It is no secret at Naval Surface Warfare Center Carderock Division that Virginia Tech is home to one of the multiple hotbeds of young talent that the command picks from when making new hires.
David “DJ” Pohlit II added himself to the long list of Hokies to join the Carderock team just over 12 years ago when he was hired to work on the DDG-1000 Composite Deckhouse Program. Today, Pohlit is a senior engineer in the Structural Composites Branch.
Although he was born in Akron, Ohio, Pohlit’s family relocated shortly after his birth to Carroll County, Maryland. The engineering bug bit him early in childhood and the son of an accountant and a registered nurse found an interest in architecture, thanks in part to an Etch-A-Sketch he was given. A vocational technology program in the county reinforced Pohlit’s desire to work in the engineering field as he was nearing high school graduation, in turn helping him with his looming college decision.
“I visited a bunch of other schools and was accepted to them, but Virginia Tech felt more like home,” Pohlit said.
With the choice made, he began his undergraduate career in 2000 to pursue a mechanical engineering degree. He quickly realized that Virginia Tech was not like high school and that good grades would only come with hard work. Having friends from home at the university helped ease his transition and the comfort of knowing he was still within driving distance of Carroll County comforted the young Pohlit.
By his junior year, he was much more heavily involved in the school’s engineering program and joined the Formula Society of Automotive Engineers (SAE) team, where he was given the chance to help build an open-wheel formula-style racecar. His career ambitions had shifted to working with composite structures at this point and he chose to stay in Blacksburg for his post-graduate education, earning a master’s degree in engineering mechanics in 2007.
“I worked on a Department of Energy funded effort through the Oak Ridge National Laboratory in graduate school, centered on the automotive industry,” Pohlit said. “They were looking at the usage of composites for making vehicles lighter, more fuel efficient, and so on. That was a great experience in preparing me how to do research and communicate the findings in a professional environment. All of that really helped me for the work I do at Carderock.”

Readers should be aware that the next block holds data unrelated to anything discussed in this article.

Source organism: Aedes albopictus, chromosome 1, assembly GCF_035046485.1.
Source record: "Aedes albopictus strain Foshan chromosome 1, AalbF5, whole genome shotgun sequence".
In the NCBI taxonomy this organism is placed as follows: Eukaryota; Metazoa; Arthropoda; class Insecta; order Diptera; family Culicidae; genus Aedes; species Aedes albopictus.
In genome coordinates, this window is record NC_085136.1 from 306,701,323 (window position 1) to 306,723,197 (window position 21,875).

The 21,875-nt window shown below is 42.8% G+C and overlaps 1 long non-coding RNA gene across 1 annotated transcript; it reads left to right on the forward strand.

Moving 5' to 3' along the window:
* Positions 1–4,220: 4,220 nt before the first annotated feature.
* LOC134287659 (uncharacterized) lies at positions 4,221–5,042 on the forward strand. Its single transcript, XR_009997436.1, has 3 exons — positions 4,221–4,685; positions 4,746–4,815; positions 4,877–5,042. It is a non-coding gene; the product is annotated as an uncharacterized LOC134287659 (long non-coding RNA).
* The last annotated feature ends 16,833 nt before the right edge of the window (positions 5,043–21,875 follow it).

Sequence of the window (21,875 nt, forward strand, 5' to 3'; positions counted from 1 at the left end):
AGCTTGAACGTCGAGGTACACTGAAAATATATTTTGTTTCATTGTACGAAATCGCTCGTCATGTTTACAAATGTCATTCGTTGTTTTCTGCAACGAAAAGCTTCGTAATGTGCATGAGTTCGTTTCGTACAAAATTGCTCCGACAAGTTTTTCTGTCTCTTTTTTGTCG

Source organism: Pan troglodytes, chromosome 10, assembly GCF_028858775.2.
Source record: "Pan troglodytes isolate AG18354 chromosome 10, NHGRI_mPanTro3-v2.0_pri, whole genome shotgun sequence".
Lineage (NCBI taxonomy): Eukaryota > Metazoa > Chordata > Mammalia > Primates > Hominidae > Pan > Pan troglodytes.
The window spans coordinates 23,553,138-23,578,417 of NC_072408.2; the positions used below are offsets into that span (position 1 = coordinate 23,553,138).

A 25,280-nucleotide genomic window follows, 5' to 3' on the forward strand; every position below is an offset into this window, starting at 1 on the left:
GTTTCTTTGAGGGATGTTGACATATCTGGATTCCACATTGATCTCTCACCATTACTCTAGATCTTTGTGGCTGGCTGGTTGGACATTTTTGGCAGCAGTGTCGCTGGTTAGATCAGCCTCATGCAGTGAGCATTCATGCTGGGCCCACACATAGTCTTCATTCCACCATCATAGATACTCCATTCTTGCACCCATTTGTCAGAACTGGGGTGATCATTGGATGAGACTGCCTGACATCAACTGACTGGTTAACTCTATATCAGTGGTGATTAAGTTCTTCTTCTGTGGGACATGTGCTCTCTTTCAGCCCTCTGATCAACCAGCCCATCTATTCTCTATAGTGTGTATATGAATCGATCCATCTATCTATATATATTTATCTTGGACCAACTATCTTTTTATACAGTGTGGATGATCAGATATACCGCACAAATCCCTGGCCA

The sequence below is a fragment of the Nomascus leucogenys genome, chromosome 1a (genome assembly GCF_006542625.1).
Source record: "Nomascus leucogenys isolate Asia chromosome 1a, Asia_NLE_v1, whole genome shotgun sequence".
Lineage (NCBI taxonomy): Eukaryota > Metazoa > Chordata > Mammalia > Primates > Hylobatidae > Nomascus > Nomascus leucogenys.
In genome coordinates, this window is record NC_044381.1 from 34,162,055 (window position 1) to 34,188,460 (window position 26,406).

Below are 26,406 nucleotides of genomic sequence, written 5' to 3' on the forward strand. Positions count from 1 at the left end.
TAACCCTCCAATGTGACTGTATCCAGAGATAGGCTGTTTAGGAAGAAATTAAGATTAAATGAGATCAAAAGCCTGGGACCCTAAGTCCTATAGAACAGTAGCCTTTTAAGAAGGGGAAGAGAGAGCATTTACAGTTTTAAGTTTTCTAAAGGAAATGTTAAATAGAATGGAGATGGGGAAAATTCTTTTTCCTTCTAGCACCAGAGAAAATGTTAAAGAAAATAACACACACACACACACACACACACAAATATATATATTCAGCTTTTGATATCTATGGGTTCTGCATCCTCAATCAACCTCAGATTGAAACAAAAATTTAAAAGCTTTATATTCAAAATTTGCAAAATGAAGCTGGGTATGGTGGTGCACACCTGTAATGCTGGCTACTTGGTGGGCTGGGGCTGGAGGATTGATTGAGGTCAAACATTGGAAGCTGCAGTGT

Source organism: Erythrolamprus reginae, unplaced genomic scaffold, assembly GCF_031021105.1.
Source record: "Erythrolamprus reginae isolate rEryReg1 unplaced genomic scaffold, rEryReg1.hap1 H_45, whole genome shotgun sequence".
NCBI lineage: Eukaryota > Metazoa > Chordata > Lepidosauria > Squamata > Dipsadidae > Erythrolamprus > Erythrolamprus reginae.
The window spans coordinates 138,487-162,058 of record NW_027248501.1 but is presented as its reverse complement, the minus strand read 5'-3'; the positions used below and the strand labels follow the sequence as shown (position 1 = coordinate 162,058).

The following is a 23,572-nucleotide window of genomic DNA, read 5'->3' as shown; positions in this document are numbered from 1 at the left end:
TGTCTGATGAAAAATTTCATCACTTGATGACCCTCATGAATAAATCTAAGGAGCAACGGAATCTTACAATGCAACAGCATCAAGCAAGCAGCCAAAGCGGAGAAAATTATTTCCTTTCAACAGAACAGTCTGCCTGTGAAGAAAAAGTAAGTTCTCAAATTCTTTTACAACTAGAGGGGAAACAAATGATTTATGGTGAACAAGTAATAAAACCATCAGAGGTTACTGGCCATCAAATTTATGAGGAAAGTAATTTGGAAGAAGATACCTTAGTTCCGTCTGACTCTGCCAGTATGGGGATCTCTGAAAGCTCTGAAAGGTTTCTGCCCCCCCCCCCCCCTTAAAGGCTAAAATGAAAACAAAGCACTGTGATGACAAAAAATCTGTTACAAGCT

In his current role, Pohlit supports the Columbia-class submarine program through the research and development of composite applications. He also serves as the Materials Task Lead for the Next Generation Thrust program in support of the SSN(X) platform, a position he took over just three months ago. Since his arrival to the command, Pohlit said he has greatly benefited from being surrounded by individuals with a breadth of different experiences to teach him how to be a better engineer and push him toward major projects.
From 2010 to 2015, he was part of a collaborative project with the United Kingdom conducting research and development on platform enhancement capabilities for what is currently the Columbia class of submarines.
“Because it was a collaborative effort with a foreign government, we got to see and learn how they do things which was fairly similar to the way we do things, but also different,” he said.
Staying true to his childhood ambitions, Pohlit dedicates a portion of his free time to woodworking. He primarily restores neglected machines and creates shop furniture for the setup in his garage, which he admitted can get cluttered at times when he completely breaks down the pieces he is working on. The level of focus and detail he puts into the hobby is not far off from his approach at work.
“Part of it is therapeutic and part of it is to learn about the machine,” he said. “You don’t know any more about a machine until you’ve torn it into bits and pieces and you try to put it all back together.”
With over a decade under his belt as a Carderock employee, Pohlit still has many things he wants to accomplish moving forward. For now, his next objective is to serve as a lead engineer for all things materials related for next generation propulsor systems. He has been in charge of smaller teams and individual engineers in the past and believes that, when his time comes, those experiences will have properly prepared him for the greater responsibility.